Israeli Prime Minister Ariel Sharon intends to press with his efforts for unilateral separation from the Palestinian autonomy, despite the results of a referendum held in the Likud ruling party.
60% of Likud's members that have a right of vote yesterday voted against Sharon's initiative.
"Those who hope that the referendum's results will paralyze the government are mistaken," the Prime Minister announced on Monday at a session of the Likud parliamentary faction.
Sharon said he "respected the choice made by the members of his party", but would submit the plan for withdrawal of troops and evacuation of settlers from the Gaza Strip for endorsement of the Cabinet and then the Knesset (parliament).
Assessing the vote's results leader of the main opposition party Avoda Shimon Peres called for immediate parliamentary elections.
"It is unacceptable for a hundred thousand people to determine the fate of ten millions, including the population of the Palestinian autonomy. Today's Knesset no longer represents the opinion of all people," he said.
Transport minister Avigdor Liberman said he was satisfied with the outcome of the vote. In his opinion, most of the referendum's participants voted against "the implausible and dangerous program", fulfillment of which would become yet another concession to terrorists.
As to the future of the ruling coalition after the referendum, Liberman pointed out that "it is Sharon's plan, not Sharon himself that has failed" and expressed his hope that the Prime Minister and his team would draw adequate conclusions and would not "drive the country into political squabbles".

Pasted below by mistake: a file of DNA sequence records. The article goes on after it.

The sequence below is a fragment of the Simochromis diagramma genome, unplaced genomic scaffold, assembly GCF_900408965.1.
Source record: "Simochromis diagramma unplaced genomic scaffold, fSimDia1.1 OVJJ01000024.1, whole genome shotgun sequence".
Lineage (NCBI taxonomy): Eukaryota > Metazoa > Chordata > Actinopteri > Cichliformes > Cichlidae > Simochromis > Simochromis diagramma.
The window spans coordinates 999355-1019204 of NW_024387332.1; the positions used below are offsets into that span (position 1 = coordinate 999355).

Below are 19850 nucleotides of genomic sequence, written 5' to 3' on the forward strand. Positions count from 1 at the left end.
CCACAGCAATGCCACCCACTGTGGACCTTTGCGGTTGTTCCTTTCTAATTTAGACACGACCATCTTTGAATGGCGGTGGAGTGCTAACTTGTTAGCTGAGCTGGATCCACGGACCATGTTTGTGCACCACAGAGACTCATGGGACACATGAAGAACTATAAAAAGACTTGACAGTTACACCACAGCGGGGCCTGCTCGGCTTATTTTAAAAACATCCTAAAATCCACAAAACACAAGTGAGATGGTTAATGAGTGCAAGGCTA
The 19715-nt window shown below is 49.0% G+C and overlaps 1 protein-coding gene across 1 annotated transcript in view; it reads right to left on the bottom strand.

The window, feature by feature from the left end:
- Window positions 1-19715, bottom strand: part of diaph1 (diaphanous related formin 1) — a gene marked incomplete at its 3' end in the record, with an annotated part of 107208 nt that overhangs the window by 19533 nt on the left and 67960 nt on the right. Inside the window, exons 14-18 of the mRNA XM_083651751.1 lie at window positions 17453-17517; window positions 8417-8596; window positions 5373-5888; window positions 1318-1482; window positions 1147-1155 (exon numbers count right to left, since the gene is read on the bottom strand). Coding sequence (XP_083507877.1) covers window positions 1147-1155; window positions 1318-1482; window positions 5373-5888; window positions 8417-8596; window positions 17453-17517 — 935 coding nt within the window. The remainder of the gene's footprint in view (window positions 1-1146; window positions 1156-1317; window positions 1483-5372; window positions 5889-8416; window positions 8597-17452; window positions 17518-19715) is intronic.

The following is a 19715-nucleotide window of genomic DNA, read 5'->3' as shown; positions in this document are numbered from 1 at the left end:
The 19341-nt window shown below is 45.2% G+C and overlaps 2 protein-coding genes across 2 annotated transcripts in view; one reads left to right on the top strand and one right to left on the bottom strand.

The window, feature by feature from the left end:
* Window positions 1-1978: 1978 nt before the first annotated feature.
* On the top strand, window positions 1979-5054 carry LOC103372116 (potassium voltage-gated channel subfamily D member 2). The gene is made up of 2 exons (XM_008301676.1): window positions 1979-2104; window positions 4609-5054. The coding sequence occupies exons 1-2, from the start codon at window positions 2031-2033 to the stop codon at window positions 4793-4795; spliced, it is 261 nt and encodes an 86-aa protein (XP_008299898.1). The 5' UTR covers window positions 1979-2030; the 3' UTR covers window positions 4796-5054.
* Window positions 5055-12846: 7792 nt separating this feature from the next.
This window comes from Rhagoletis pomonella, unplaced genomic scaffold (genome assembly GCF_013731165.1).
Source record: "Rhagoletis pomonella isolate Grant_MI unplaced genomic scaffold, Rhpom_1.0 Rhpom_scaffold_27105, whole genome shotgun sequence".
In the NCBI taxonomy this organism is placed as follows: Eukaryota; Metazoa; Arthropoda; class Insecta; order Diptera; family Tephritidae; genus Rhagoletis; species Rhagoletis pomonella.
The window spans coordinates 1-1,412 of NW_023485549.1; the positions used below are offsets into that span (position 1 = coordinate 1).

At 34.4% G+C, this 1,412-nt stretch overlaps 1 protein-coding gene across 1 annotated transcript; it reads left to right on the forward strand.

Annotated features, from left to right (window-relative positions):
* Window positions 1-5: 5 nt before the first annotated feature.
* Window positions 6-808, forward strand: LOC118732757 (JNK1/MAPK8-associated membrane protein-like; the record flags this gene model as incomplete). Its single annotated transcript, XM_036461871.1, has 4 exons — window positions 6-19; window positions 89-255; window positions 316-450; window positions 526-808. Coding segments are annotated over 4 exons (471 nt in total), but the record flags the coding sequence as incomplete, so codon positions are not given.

Roman Bronsman, an MP from the Democratic Choice party, believes that Likud has chosen the wrong path. In his opinion, the plan of unilateral separation is the only way out in the current situation. Voting against it, Likud members broke away from other Israeli citizens, almost 75% of whom support the idea of leaving Gaza, Bronsman emphasized.
"The referendum's results are quite logical," well-known analyst Eliezer Feldman, director of a social and political research center told the agency. The outcome shows the means and forces the opponents of the plan invested in their campaign, he said.
"Despite the results of the referendum, elimination of settlements is inevitable. Sharon has staked his political career on this task. He will definitely continue work in the same direction, but will be more cautious," Feldman believes.